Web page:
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There are many paths to finding your inner self, nurses. It's a very personal journey that can take you in many directions and in pursuit of myriad goals and activities. The operative point is that this is about nurturing your inner light, your creative spark, and the need for balance in a time in history when balance can be most difficult to achieve.
21st-century life can be overwhelming and highly distracting. It's almost like our entire culture has ADHD. How many people use the excuse of being "too busy" to call, visit, or check in with dear friends and family? How often do we use social media, television, movies, or other things to distract us from what's most important?
I don't even use the word "busy" anymore because people use it as a way to cop out of doing important things that keep them connected with others. Can we really always be so addicted to busy-ness that we neglect our relationships and allow them to whither on the vine?
This process is all about finding what lights you up and creating a means by which you can change the tenor of your life in the interest of:
- Having more fun
- Being more creative
- Enjoying the small things
- Engaging the right side of your brain
- Finding more happiness and joy
- Having a healthier overall lifestyle and workstyle
- Consciously doing things that balance out the stressors of an often intense career in nursing and healthcare
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Making It Happen: My 10 Strategies
In order to home in on the goal of being more authentically in touch with who you are and what can bring you happiness and balance, there are plenty of strategies for doing so. The choice is yours as to what you do and what your goals actually are. The operative word here is balance: what can you initiate in your life in order to create a way of being that's more easeful, growthful, and joyful while also assuring that your career gets what it needs?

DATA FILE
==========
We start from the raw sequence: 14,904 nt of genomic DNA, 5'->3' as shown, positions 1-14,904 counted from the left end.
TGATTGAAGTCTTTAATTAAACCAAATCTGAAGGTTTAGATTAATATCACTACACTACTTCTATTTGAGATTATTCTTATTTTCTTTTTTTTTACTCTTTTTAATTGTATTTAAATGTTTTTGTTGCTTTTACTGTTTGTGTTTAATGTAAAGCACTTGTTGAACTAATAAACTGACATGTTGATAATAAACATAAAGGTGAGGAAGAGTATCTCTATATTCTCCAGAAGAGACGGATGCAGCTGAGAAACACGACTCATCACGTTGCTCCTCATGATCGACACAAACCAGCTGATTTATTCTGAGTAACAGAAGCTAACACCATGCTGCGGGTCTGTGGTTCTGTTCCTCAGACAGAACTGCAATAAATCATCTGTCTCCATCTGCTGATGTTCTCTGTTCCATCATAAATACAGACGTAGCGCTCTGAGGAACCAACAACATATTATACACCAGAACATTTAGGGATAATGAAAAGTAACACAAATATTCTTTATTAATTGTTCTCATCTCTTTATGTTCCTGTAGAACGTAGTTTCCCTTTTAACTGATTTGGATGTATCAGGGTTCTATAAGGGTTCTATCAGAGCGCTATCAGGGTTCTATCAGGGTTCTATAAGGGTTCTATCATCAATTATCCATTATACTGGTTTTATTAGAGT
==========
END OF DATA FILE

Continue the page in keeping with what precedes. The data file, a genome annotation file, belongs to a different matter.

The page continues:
Strategy #1: Remember your spiritual life. You may have a favorite place of worship that you can choose to return to. It may be a church, dojo, mosque, or synagogue, or perhaps you attend an alternative church or spiritual meeting; in fact, your "church" may be the cathedral of nature, as it is for my wife, and often for me.
Faith leaders can often be sources of great support. If you have a faith leader in your life, reach out when you need them. I also have friends whose fellow congregants are a source of much succor. Meanwhile, some people prefer to just have a private prayer or meditation practice at home.
Strategy #2: Get your body moving on a regular basis. Movement is essential, and the old adage is true: move it or lose it. Muscular atrophy is for real, folks, and if you want to enter old age with the ability to get up off the floor without calling 911, then make sure those glutes, abs, legs, and arms are good and strong, even into your advanced years, (You'll just have to work at it more to accomplish the task as we lose muscle tone, testosterone, and other essential aspects of our strength and agility as we age).
Your exercise regimen can be formal (classes in yoga, Nia, Zumba, etc.), or it can be something you cobble together yourself. The secret is consistency, quality, and doing something that prevents you from getting bored, which may mean switching it up from time to time. (And if yoga classes are partially a spiritual experience for you, as it can be for some practitioners, it may also fulfill some of your spiritual yearnings at the same time. Some yoga studios are more fitness oriented, and others are very spiritually based -- choose wisely.)
Strategy #3: Remember your creative self! Creativity is something that can truly get lost when life is exceptionally full. Some people may only think of creativity as doing art, music, or dance, but your form of creativity may be baking, yoga, knitting, needlepoint, writing, gardening, or anything else that can help get you into the right side of your brain. What's your creative outlet? If you don't have one, what could it be?
Strategy #4: Engage with a counselor or therapist. Sometimes we need extra short- or long-term emotional and psychological support. I'm a big advocate of psychotherapy and counseling (as long-time listeners and readers already know), and I've taken advantage of such services and relationships throughout my adult life.
Strategy #5: Seek out pleasure and leisure. Pleasant experiences help us to relax and get out of our heads. Pleasure is defined by the person experiencing it: some people like roller coasters or rock-climbing (not me!), while others prefer sex, reading, listening to music, strolls in nature, or going to the theater or movies. It's really up to you, but just make sure you get some, whatever it is!
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Strategy #6: Use nature as a source of healing for a soul in need of peace. Nature can fulfill our need for spiritual upliftment (strategy #1) and for exercise and movement (strategy #2). If you're a nature-oriented person, there are so many things you do to connect with nature, including but not limited to hiking; canoeing or boating; skiing; camping; swimming; the list goes on and on. And remember that studies have shown that even just having greenery outside your windows and inside your house provides psycho-emotional healing and a relaxation response.